Australia’s jobs report for June has just been released, and it’s yet again good news.
According to the Australian Bureau of Statistics (ABS), employment increased by 14,000 in seasonally adjusted terms, coming in a shade under expectations for a rise of 15,000.
While a tiny miss, that was more than offset by the news that full-time employment surged by another 62,000 to 8.356 million, continuing the trend seen in recent months.
Explaining the modest headline increase in hiring, part-time employment fell by 48,000 to 3.81 million over the same period.
Combined, total employment rose to 12.167 million, the highest level on record.
At nine, the current stretch of uninterrupted monthly employment gains is the longest since January 2011.
Over the past year employment increased by 240,200, the fastest pace of hiring since January 2016. At 2.01%, the percentage increase was the fastest since April 2016.
Full-time employment rose by 175,400, outpacing a smaller increase in part-time employment of 64,800 over the same period.
The annual increase in full-time employment was the largest since December 2015. In the year to September 2016, it had fallen by as much as 50,600.
Quite the turnaround.
By state, the ABS said the largest increase in employment was in Western Australia at 6,900, followed by South Australia and Victoria at 4,600 and 3,700 respectively.
With full-time employment continuing to grow at a breakneck pace, total hours worked by all employees jumped rose by 0.5% to 1.7035 billion hours.
Over the past year, total hours worked increased by 53.9 million hours, driven largely by an increase in full-time hours of 44.0 million hours.
The national unemployment rate held steady at 5.6%, in line with expectations, largely due to the participation rate increasing to 65%.
Despite the modest lift in hiring, with more people looking for work the number of unemployed Australians rose by 13,100 to 728,100.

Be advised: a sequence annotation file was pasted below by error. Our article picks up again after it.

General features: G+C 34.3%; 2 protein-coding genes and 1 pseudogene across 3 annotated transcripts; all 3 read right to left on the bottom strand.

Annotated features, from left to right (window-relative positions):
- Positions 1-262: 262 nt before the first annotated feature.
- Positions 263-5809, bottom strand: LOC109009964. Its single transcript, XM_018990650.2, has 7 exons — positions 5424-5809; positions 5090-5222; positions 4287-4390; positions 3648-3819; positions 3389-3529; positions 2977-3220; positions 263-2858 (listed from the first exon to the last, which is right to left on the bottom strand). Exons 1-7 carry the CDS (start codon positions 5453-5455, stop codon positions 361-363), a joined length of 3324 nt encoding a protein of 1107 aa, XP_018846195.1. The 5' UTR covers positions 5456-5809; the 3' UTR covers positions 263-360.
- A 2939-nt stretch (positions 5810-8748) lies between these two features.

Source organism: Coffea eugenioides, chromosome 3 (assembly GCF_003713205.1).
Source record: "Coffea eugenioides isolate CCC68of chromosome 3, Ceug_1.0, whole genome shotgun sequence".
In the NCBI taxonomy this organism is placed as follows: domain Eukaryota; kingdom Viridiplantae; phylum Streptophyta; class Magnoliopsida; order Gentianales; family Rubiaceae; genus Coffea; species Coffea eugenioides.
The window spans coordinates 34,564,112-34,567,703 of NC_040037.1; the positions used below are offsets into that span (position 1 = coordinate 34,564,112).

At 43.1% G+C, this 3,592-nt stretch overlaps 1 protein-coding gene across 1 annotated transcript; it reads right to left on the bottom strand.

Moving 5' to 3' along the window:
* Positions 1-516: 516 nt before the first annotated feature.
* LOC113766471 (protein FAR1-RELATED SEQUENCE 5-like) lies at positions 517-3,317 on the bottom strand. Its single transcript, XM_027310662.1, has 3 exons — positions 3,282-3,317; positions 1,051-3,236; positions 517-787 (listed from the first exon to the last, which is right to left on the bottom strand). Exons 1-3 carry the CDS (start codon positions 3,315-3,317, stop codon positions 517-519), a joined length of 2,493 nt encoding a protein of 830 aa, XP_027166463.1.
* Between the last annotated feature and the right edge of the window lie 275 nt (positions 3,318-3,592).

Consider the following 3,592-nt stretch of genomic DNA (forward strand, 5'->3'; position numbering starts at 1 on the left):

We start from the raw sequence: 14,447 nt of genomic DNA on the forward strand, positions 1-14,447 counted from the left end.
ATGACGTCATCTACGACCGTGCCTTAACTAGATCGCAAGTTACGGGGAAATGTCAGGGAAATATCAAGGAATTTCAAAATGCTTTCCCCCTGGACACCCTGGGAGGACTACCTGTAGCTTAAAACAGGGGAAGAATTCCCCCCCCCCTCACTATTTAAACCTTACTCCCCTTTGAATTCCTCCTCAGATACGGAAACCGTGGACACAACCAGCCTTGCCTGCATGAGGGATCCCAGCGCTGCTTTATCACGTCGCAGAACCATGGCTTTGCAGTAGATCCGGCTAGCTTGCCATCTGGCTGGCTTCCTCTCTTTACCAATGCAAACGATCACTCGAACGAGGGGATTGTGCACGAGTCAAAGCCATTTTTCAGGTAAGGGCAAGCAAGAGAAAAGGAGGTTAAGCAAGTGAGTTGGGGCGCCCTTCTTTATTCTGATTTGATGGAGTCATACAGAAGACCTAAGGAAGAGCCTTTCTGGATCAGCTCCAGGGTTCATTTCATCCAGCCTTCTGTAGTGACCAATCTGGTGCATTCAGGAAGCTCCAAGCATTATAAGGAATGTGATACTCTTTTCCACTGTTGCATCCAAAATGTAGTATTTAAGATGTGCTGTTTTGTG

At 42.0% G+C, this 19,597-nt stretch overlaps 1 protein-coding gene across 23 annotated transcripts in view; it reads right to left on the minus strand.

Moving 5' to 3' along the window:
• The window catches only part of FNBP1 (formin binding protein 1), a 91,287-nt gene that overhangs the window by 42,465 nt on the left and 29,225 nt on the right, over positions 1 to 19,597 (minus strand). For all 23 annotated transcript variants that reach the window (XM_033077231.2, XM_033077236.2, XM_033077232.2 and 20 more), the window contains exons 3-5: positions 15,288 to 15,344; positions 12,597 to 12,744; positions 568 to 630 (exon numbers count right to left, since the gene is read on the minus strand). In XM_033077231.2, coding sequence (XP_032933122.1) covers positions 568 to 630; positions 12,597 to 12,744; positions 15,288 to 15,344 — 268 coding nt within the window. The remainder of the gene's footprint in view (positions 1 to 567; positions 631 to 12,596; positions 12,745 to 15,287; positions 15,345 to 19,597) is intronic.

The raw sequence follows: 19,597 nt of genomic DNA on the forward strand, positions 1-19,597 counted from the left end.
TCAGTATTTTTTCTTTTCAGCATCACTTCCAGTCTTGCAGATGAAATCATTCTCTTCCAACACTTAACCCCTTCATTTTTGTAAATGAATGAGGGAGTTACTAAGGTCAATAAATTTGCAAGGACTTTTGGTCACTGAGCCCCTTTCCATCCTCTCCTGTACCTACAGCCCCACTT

By state and territory, the unemployment rate in Tasmania fell by 0.5 percentage points, the largest decline across the country in June. Victoria and South Australia also saw unemployment levels fall, offsetting increases in Queensland and Western Australia.
Elsewhere New South Wales retained the title as having the lowest unemployment rate at 4.8%.
This table from the ABS has all the details how individual states and territories fared.
Despite the small miss in headline employment growth and steady unemployment rate, other than that there’s little not to like in the June jobs report.
Full time hiring surged again as did total hours worked.
That’s significant as they were two factors that the RBA mentioned specifically in the minutes of its July monetary policy meeting.
“Growth in the preceding few months had been driven entirely by full-time employment and that total hours worked had trended higher as a result,” the minutes read.
The bank also said that recent jobs data had “removed some of the downside risk” in its forecasts for wage growth.
Today’s report will do little to alter that view. Indeed, if anything, it’ll likely strengthen it.
“The surge in full-time jobs in June is likely to fuel growing expectations that the RBA will begin to raise interest rates by the first half of 2018,” said Kate Hickie, Australia and New Zealand economist at Capital Economics.
However, while the jump in full-time hiring signals that labour market conditions have strengthened, Hickie says it’s still likely to be some time yet until the RBA feels confident enough to hike interest rates.
“Despite this latest improvement, there is still plenty of excess capacity in the labour market, which will keep a lid on wage growth,” she says. “As such, we expect that interest rates will remain on hold until 2019.”
Callum Pickering, APAC economist at Indeed, agrees with that assessment.
“The recent improvement in labour market conditions provides some justification for a more hawkish Reserve Bank,” he said. “However, considering the upcoming challenges and the ongoing weakness in wage growth, there is no urgency to hike rates.”
This article appeared on Business Insider Australia on 20 July 2017.
View the original article here.